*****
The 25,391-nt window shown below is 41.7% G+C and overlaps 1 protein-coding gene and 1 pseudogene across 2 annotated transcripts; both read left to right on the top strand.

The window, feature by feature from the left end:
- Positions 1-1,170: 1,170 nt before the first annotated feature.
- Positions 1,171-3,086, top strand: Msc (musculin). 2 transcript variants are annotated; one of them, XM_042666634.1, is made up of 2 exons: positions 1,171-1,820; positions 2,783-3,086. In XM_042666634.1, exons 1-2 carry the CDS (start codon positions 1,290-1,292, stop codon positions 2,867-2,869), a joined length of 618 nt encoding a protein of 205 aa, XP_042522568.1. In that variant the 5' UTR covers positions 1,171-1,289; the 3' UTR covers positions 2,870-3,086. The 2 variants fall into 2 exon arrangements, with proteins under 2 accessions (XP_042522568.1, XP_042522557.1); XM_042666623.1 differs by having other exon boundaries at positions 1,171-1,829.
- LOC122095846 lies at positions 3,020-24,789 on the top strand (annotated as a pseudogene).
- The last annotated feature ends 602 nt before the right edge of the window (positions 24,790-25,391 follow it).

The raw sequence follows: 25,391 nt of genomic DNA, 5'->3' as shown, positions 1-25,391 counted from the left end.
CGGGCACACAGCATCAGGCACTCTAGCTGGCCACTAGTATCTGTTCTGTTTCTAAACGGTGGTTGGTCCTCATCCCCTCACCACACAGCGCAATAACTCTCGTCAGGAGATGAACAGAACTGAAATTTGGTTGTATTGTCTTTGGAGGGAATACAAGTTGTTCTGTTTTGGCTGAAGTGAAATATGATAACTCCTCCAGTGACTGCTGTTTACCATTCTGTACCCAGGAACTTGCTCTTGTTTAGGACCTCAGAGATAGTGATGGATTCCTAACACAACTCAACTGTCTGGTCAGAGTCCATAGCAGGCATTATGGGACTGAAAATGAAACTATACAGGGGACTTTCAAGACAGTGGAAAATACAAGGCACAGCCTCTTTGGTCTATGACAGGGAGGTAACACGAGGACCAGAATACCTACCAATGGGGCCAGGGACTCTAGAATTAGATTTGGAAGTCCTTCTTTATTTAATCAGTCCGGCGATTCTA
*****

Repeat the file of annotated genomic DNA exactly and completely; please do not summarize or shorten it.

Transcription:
The 25,391-nt window shown below is 41.7% G+C and overlaps 1 protein-coding gene and 1 pseudogene across 2 annotated transcripts; both read left to right on the top strand.

The window, feature by feature from the left end:
- Positions 1-1,170: 1,170 nt before the first annotated feature.
- Positions 1,171-3,086, top strand: Msc (musculin). 2 transcript variants are annotated; one of them, XM_042666634.1, is made up of 2 exons: positions 1,171-1,820; positions 2,783-3,086. In XM_042666634.1, exons 1-2 carry the CDS (start codon positions 1,290-1,292, stop codon positions 2,867-2,869), a joined length of 618 nt encoding a protein of 205 aa, XP_042522568.1. In that variant the 5' UTR covers positions 1,171-1,289; the 3' UTR covers positions 2,870-3,086. The 2 variants fall into 2 exon arrangements, with proteins under 2 accessions (XP_042522568.1, XP_042522557.1); XM_042666623.1 differs by having other exon boundaries at positions 1,171-1,829.
- LOC122095846 lies at positions 3,020-24,789 on the top strand (annotated as a pseudogene).
- The last annotated feature ends 602 nt before the right edge of the window (positions 24,790-25,391 follow it).

The raw sequence follows: 25,391 nt of genomic DNA, 5'->3' as shown, positions 1-25,391 counted from the left end.
CGGGCACACAGCATCAGGCACTCTAGCTGGCCACTAGTATCTGTTCTGTTTCTAAACGGTGGTTGGTCCTCATCCCCTCACCACACAGCGCAATAACTCTCGTCAGGAGATGAACAGAACTGAAATTTGGTTGTATTGTCTTTGGAGGGAATACAAGTTGTTCTGTTTTGGCTGAAGTGAAATATGATAACTCCTCCAGTGACTGCTGTTTACCATTCTGTACCCAGGAACTTGCTCTTGTTTAGGACCTCAGAGATAGTGATGGATTCCTAACACAACTCAACTGTCTGGTCAGAGTCCATAGCAGGCATTATGGGACTGAAAATGAAACTATACAGGGGACTTTCAAGACAGTGGAAAATACAAGGCACAGCCTCTTTGGTCTATGACAGGGAGGTAACACGAGGACCAGAATACCTACCAATGGGGCCAGGGACTCTAGAATTAGATTTGGAAGTCCTTCTTTATTTAATCAGTCCGGCGATTCTA